lay off

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lay off

1. verb To end someone's employment, usually due to a significant change in the company. A noun or pronoun can be used between "lay" and "off." How many people do you think will be laid off in this merger? I figured they would lay me off, I just didn't think it would be this soon.
2. verb To stop bothering someone or leave them alone. Lay off, will you? I'm working as fast as I can! Hey, lay off your brother, OK? Please don't be so rough with him.
3. verb To stop doing or using something. Well, you need to lay off the chocolates if you want to lose weight!
4. verb To designate the boundaries of something. Where is the pool going to go? Have you laid off that part of the yard yet?
5. noun The act of ending someone's employment, usually due to a significant change in the company. In this usage, the phrase is usually written as one word ("layoff"). Do you think this merger will be accompanied by layoffs?
6. noun A period of inactivity. In this usage, the phrase is usually written as one word ("layoff"). The team was rusty after such a long layoff between games.
See also: lay, off

lay someone off (from something)

to put an end to someone's employment at something. The automobile factory laid five hundred people off from work. They laid off a lot of people. We knew they were going to lay a lot of people off.
See also: lay, off

lay off (someone or something)

to leave someone or something alone. Lay off the booze for a while, why don't ya? Lay off me! I didn't do anything!
See also: lay, off

lay off

((of) someone or something) to stop doing something to someone or something; to stop bothering someone or something. (Of is usually retained before pronouns.) Lay off of me! You've said enough. Please lay off the chicken. I cooked it as best I could.
See also: lay, off

lay off

1. Terminate a person from employment. For example, When they lost the contract, they had to lay off a hundred workers. This expression formerly referred to temporary dismissals, as during a recession, with the idea that workers would be hired back when conditions improved, but with the tendency of businesses to downsize in the 1990s it came to mean "terminate permanently." [First half of 1800s]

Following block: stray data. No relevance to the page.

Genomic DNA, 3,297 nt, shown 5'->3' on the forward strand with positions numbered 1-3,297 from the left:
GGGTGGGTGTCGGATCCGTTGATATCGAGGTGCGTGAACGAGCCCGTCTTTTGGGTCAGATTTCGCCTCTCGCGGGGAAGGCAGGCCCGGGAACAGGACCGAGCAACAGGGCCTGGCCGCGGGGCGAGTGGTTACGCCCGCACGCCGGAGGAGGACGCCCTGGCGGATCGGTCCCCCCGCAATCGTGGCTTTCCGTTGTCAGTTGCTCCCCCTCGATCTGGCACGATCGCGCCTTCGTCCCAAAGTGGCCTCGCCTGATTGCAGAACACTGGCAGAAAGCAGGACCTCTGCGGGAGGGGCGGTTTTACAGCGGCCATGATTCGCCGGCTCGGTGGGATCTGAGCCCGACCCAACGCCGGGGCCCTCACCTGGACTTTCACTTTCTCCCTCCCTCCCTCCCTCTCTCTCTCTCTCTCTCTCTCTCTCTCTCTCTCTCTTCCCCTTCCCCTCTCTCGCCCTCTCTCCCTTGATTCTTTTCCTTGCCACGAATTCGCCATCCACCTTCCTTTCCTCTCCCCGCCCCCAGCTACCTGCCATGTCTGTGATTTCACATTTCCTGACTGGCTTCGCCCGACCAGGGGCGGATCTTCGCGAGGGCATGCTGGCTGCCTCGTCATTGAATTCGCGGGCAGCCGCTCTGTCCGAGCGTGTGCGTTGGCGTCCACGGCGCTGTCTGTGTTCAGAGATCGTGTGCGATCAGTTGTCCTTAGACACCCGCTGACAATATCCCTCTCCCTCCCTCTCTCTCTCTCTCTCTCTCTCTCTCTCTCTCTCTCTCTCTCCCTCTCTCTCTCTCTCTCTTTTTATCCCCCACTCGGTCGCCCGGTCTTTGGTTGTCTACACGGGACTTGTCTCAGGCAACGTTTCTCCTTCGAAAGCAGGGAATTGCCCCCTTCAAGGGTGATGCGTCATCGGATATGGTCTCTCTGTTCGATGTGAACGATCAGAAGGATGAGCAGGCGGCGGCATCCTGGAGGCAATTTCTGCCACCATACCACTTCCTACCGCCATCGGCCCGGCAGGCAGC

2. Mark off the boundaries, as in Let's lay off an area for a flower garden. [Mid-1700s]
3. Stop doing something, quit, as in Lay off that noise for a minute, so the baby can get to sleep, or She resolved to lay off smoking. [Early 1900s]
4. Stop bothering or annoying someone, as in Lay off or I'll tell the teacher. [Slang; c. 1900]
5. Place all or part of a bet with another bookmaker so as to reduce the risk. For example, Some bookmakers protect themselves by laying off very large bets with other bookmakers. [Mid-1900s]
See also: lay, off

lay off

v.
1. To terminate someone's employment, especially temporarily; suspend someone from work: The company had to lay off two dozen workers or it would have gone bankrupt. They had to lay the clerk off for stealing mail.
2. To mark the boundaries of some region and reserve that region; mark something off: We laid off the front part of the yard for a garden and left the back for a lawn. We used lime to lay the field off for the game.
3. To stop using or doing something: I'm going to have to lay off the cigarettes; they're making me sick.
4. Slang To stop bothering someone. Used chiefly as an angry command: Look, I'm trying to work, so just lay off me, okay?
See also: lay, off

lay off

verb
See also: lay, off

lay off (someone/something)

in. to stop bothering or harming someone or something; to stop being concerned about someone or something. Lay off the booze for a while, why don’t ya?
See also: lay, off, someone, something
References in periodicals archive ?
What I failed to do, however, which I think my brothers-in-law did when they were laid off, was to pray.
He said the public authority for social security has been asked to study the legal and technical ramifications that would allow the period of no-work by the laid off employees to be taken as a work period worth considering on their work record.
It also held buyouts in its newsroom last year and laid off a small number of employees there.
"Even 35 percent of that is going to be beyond the means of most folks who are laid off for any length of time."
Among the first beneficiaries of such loans are 105 OFWs laid off from Taiwan who attended the event at the palace.
Tarmy, manager of corporate communications, would not give the exact number of employees who were laid off.
About 4,600 men were laid off because of low demand.
The Company laid off 68 Guild members today from the advertising, circulation, customer service, finance, marketing and systems departments.
May 3, 2006 Fan tells Q employees operations are shutting down and all are being laid off. A last-minute rescue is promised but does not materialize.
Turnball says the choir produced only about $1 million in 2005 but has been able to survive because it laid off more than 20 employees.
About 100 mostly low-paid security and maintenance workers will be laid off between January and May, said Thomas Letang, leader of the Public Services Union:
The number of flight attendants to be laid off by Northwest Airlines (Pink Sheets: NWACQ) in January has been reduced from 500 to 300.
Over 700 workers at Tembec's Kapuskasing operations will be laid off for two weeks in January, the company announced Dec.
The reserve account is a book account that tracks UI contributions an employer pays as well as the benefit charges that are paid out to employees who have been laid off. An employer's UI rate is based upon the ratio between what's paid in and what's paid out of the reserve account.
Unlike many workers who are laid off today, those who lost their jobs after the stock-market crash